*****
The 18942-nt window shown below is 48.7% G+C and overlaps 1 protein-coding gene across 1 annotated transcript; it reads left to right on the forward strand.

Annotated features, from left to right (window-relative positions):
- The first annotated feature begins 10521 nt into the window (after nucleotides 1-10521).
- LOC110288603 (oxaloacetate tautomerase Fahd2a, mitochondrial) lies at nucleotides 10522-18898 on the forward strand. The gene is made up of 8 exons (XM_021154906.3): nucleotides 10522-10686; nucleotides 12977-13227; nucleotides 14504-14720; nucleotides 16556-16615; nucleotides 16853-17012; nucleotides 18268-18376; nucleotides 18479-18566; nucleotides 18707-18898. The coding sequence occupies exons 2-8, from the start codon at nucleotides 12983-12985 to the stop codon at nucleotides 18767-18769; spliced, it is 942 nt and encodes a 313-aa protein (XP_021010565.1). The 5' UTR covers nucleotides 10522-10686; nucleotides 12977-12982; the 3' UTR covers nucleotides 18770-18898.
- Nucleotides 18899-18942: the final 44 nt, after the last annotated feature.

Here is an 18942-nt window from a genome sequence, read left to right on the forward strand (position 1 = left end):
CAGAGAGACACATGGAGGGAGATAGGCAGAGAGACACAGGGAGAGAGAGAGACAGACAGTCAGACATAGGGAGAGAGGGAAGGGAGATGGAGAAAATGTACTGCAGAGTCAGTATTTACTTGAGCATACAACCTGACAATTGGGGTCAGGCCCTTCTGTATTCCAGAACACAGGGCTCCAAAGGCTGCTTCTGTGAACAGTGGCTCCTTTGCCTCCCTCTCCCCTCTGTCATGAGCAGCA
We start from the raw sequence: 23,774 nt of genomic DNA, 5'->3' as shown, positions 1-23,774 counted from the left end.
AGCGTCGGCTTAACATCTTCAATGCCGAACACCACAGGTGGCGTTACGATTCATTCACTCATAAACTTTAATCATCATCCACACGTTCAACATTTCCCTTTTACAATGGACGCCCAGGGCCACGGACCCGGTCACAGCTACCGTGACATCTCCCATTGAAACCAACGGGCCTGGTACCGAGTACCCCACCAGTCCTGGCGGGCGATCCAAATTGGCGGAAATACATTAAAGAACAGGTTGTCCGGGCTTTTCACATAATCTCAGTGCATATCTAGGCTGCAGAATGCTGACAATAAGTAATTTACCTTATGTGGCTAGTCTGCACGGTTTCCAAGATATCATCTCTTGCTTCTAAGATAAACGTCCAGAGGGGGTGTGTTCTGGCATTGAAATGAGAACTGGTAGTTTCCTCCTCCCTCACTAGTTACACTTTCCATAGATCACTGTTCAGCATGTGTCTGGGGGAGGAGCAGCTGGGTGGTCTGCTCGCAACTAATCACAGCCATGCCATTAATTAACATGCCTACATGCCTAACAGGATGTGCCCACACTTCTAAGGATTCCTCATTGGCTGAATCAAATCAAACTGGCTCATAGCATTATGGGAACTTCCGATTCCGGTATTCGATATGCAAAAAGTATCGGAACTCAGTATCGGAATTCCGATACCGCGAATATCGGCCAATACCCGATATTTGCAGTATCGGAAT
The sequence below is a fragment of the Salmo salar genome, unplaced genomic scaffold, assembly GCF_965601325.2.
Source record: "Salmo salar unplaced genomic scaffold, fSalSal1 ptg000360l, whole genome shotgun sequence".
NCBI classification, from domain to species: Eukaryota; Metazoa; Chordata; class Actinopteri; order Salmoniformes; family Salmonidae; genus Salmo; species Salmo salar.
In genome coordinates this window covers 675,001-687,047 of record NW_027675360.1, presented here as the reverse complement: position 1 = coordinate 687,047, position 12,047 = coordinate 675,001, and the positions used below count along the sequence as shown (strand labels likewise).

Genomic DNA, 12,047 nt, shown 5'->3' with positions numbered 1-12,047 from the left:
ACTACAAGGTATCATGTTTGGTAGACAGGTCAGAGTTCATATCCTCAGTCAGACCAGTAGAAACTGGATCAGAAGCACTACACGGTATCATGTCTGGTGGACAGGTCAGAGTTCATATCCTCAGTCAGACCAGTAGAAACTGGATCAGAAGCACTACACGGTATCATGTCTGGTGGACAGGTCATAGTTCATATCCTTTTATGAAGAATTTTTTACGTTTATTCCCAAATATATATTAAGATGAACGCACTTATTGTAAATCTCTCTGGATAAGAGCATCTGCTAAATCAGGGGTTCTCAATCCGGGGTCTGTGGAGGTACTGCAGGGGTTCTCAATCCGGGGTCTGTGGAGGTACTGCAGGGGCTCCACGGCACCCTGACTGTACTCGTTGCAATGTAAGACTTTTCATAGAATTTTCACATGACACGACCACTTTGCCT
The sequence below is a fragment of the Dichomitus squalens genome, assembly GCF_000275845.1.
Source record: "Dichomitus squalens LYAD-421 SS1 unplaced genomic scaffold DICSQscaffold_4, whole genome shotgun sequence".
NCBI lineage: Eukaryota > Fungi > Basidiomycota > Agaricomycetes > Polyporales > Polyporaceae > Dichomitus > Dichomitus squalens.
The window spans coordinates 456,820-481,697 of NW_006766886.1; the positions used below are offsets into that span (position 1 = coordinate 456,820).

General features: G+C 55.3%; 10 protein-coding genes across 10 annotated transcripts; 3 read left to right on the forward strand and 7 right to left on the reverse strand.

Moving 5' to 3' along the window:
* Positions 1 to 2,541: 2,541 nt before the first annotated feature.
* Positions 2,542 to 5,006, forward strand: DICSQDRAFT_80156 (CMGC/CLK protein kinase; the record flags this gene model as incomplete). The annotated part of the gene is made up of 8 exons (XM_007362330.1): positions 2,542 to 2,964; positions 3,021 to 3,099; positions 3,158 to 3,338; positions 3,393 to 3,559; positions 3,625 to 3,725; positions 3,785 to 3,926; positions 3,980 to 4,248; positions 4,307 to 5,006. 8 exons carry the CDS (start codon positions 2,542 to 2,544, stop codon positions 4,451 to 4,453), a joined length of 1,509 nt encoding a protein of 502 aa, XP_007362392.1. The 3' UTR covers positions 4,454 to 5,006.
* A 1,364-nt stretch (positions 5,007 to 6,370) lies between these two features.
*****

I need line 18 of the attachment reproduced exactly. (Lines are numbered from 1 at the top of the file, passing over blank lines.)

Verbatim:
NCBI lineage: Eukaryota > Fungi > Basidiomycota > Agaricomycetes > Polyporales > Polyporaceae > Dichomitus > Dichomitus squalens.